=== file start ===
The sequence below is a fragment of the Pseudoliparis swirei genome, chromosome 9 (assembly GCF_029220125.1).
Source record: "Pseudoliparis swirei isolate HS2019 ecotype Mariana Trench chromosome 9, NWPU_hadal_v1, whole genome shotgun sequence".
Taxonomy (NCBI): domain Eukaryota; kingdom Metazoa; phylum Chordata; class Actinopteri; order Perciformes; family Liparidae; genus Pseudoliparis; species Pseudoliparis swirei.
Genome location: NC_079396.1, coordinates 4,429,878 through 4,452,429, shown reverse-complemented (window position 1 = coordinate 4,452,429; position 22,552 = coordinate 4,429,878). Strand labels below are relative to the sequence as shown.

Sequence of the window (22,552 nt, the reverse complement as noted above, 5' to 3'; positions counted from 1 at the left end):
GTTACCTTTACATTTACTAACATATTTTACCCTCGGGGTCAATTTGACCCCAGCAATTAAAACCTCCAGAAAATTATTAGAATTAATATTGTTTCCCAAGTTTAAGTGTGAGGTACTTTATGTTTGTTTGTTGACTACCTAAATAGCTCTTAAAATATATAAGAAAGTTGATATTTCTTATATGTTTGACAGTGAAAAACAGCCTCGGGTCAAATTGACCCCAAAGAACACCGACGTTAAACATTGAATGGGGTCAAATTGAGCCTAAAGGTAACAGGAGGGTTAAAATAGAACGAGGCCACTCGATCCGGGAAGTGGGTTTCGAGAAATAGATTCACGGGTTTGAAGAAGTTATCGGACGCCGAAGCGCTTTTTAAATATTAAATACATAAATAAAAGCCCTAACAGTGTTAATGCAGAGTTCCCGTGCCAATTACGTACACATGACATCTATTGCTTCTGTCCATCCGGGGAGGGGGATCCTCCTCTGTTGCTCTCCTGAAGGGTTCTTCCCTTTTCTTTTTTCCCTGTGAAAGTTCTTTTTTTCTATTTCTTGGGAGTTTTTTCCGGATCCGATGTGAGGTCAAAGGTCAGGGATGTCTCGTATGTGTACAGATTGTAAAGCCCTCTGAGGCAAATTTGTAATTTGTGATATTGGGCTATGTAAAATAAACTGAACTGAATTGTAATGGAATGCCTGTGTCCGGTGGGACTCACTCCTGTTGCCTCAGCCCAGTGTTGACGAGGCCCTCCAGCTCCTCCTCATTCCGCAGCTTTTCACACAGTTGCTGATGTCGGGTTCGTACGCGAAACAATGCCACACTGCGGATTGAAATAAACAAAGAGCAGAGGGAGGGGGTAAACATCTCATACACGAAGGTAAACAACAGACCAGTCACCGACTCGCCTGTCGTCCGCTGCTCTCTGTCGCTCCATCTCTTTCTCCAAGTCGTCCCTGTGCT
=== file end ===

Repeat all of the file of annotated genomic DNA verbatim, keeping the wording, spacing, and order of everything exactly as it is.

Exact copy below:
The sequence below is a fragment of the Pseudoliparis swirei genome, chromosome 9 (assembly GCF_029220125.1).
Source record: "Pseudoliparis swirei isolate HS2019 ecotype Mariana Trench chromosome 9, NWPU_hadal_v1, whole genome shotgun sequence".
Taxonomy (NCBI): domain Eukaryota; kingdom Metazoa; phylum Chordata; class Actinopteri; order Perciformes; family Liparidae; genus Pseudoliparis; species Pseudoliparis swirei.
Genome location: NC_079396.1, coordinates 4,429,878 through 4,452,429, shown reverse-complemented (window position 1 = coordinate 4,452,429; position 22,552 = coordinate 4,429,878). Strand labels below are relative to the sequence as shown.

Sequence of the window (22,552 nt, the reverse complement as noted above, 5' to 3'; positions counted from 1 at the left end):
GTTACCTTTACATTTACTAACATATTTTACCCTCGGGGTCAATTTGACCCCAGCAATTAAAACCTCCAGAAAATTATTAGAATTAATATTGTTTCCCAAGTTTAAGTGTGAGGTACTTTATGTTTGTTTGTTGACTACCTAAATAGCTCTTAAAATATATAAGAAAGTTGATATTTCTTATATGTTTGACAGTGAAAAACAGCCTCGGGTCAAATTGACCCCAAAGAACACCGACGTTAAACATTGAATGGGGTCAAATTGAGCCTAAAGGTAACAGGAGGGTTAAAATAGAACGAGGCCACTCGATCCGGGAAGTGGGTTTCGAGAAATAGATTCACGGGTTTGAAGAAGTTATCGGACGCCGAAGCGCTTTTTAAATATTAAATACATAAATAAAAGCCCTAACAGTGTTAATGCAGAGTTCCCGTGCCAATTACGTACACATGACATCTATTGCTTCTGTCCATCCGGGGAGGGGGATCCTCCTCTGTTGCTCTCCTGAAGGGTTCTTCCCTTTTCTTTTTTCCCTGTGAAAGTTCTTTTTTTCTATTTCTTGGGAGTTTTTTCCGGATCCGATGTGAGGTCAAAGGTCAGGGATGTCTCGTATGTGTACAGATTGTAAAGCCCTCTGAGGCAAATTTGTAATTTGTGATATTGGGCTATGTAAAATAAACTGAACTGAATTGTAATGGAATGCCTGTGTCCGGTGGGACTCACTCCTGTTGCCTCAGCCCAGTGTTGACGAGGCCCTCCAGCTCCTCCTCATTCCGCAGCTTTTCACACAGTTGCTGATGTCGGGTTCGTACGCGAAACAATGCCACACTGCGGATTGAAATAAACAAAGAGCAGAGGGAGGGGGTAAACATCTCATACACGAAGGTAAACAACAGACCAGTCACCGACTCGCCTGTCGTCCGCTGCTCTCTGTCGCTCCATCTCTTTCTCCAAGTCGTCCCTGTGCT